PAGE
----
So the above example in the previous paragraph is an ideal situation. You have only unique items, always, and it only space 90 in range, making it still feasible to hold in memory... so what if you have data ranges going 0 to 10,000,000,000,... well, let's not thing of that.

One solution is to ditch this and use linked list or something... but does it have to be? Not really... you can make a hash function, or a function that will map value, or keys, to index. So for instance, you have one item for every 100 value... so you have values like 100, 200, 300, 400, ... 100,000,000... so all you need to do is make n, your total, divided by 100 as the size of your array.... now granted it's still large, but you just reduced the space requirement by 100 folds. So every time you want to find the value k , you can just access it by doing a[k/100].

So what if multiple items hash to the same index? This is called collision. Just like on the highway with cars, this is bad. A good hash function is always measured by how little collisions you will have and how much space you will save. The two metrics are opposing forces in mathematics... but knowing your data will allow for great hash functions... sometimes. Hash functions is an ongoing research topic but simple ones can be derived easily at any level.

Collision resolution

So what if you have a collision? Just like with cars on highways... you can't just flee the scene of collision and hope everything goes fine. There are many techniques but the three most common will be described here:

Linear Probing

Besides its reference in nerdcore to really explicit topics... it is a great way of managing collisions in hash tables. What this method proposes to do is to find the next closest empty index in the array.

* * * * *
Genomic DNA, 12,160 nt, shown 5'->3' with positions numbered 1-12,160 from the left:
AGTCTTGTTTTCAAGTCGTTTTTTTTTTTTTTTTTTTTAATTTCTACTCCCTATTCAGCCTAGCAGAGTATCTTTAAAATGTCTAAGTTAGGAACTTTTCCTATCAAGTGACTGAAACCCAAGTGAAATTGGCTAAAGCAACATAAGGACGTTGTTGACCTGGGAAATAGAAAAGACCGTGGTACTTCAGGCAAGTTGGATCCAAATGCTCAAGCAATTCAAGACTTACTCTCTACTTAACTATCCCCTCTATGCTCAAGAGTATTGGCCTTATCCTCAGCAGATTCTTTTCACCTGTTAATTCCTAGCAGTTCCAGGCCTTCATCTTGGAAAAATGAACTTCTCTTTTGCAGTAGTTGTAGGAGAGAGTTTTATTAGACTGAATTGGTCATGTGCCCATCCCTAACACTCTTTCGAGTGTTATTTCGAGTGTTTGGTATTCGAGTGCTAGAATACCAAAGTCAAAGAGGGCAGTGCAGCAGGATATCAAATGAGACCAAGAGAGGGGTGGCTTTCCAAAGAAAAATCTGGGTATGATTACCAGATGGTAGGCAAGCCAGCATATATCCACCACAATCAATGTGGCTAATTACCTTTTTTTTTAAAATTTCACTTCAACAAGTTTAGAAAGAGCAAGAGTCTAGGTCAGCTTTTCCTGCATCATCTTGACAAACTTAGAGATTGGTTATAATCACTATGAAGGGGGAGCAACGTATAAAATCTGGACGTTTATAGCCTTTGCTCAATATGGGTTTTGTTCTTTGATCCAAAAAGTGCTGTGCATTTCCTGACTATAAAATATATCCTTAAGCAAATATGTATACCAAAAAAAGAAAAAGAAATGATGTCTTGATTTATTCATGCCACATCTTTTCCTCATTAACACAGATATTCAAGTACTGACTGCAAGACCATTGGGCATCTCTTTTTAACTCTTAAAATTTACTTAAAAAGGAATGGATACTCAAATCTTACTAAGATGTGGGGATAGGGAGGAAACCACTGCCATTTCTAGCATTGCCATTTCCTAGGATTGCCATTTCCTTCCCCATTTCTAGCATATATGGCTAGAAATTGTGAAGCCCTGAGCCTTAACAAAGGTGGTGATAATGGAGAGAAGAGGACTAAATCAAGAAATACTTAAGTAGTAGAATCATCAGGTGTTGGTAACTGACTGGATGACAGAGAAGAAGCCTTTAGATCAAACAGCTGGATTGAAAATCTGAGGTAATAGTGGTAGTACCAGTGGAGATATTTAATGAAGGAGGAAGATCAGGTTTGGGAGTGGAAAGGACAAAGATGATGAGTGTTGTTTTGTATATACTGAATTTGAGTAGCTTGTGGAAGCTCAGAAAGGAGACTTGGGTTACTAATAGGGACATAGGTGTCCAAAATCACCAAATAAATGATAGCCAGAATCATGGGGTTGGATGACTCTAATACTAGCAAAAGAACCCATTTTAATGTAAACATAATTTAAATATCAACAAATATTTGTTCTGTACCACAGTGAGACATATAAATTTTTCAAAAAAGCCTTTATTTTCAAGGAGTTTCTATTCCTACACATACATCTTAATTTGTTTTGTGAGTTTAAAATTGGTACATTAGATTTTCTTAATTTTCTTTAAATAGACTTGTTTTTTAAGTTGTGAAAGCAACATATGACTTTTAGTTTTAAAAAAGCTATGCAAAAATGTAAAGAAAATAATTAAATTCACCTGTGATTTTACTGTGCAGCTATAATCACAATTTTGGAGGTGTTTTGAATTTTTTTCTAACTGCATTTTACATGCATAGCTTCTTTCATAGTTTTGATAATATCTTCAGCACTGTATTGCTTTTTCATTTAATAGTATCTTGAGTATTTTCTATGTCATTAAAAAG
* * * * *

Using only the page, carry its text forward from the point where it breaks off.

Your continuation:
This is a good technique if you know that you will have more indexes than elements. It is easy to implement and not that hard to maintain. This, however, does not guarantee that everything inserted will have a place to go. If all your indexes gets filled... and you want to add more... you're screwed.

Chaining

This is one of the hardest resolutions to manage... since it creates a linked list on every single index. What this does is that the indexes become linked lists and if there is a collision, you just add to the linked list.

This, despite its difficulties to maintain, does guarantee that absolutely every element can enter the hash table without getting yourself screwed. But it also increases the runtime complexity too... for every add, search and essentially everything you need to access it like a linked list, increasing your operations time to n, instead of just one operation.

Multi-hashing

So you like hashing keys into index in your primary hash table, right? Why not do it to every index too? What this does is that it will just create a hash table within a index of a hash table every time there is a collision (granted that the keys are not the same).

This approach is good in that it keeps it constant time... but it can degrade down to linear... depends on how bad the hash function is... you can just keep going deeper and deeper into your hash tables and creating something like a linked list with a much harder contract to manage.

Application

Hash tables are used everyday in your computers by the CPU cache. The caches are all just hash tables. Your L1 cache has the least amount of indexes and your index count increases as your cache level increases. It also has a lot of terms built in too... so it is not usually just an one way hash table, it usually hashes twice.

Hash tables are also used in operating systems to do virtual memory, memory segmentation and other very important optimizations in your hardware.

A data storage, in some way, are hash tables.

Databases, at many levels, are also hash tables.

For more detail on hash tables, refer to Wikipedia.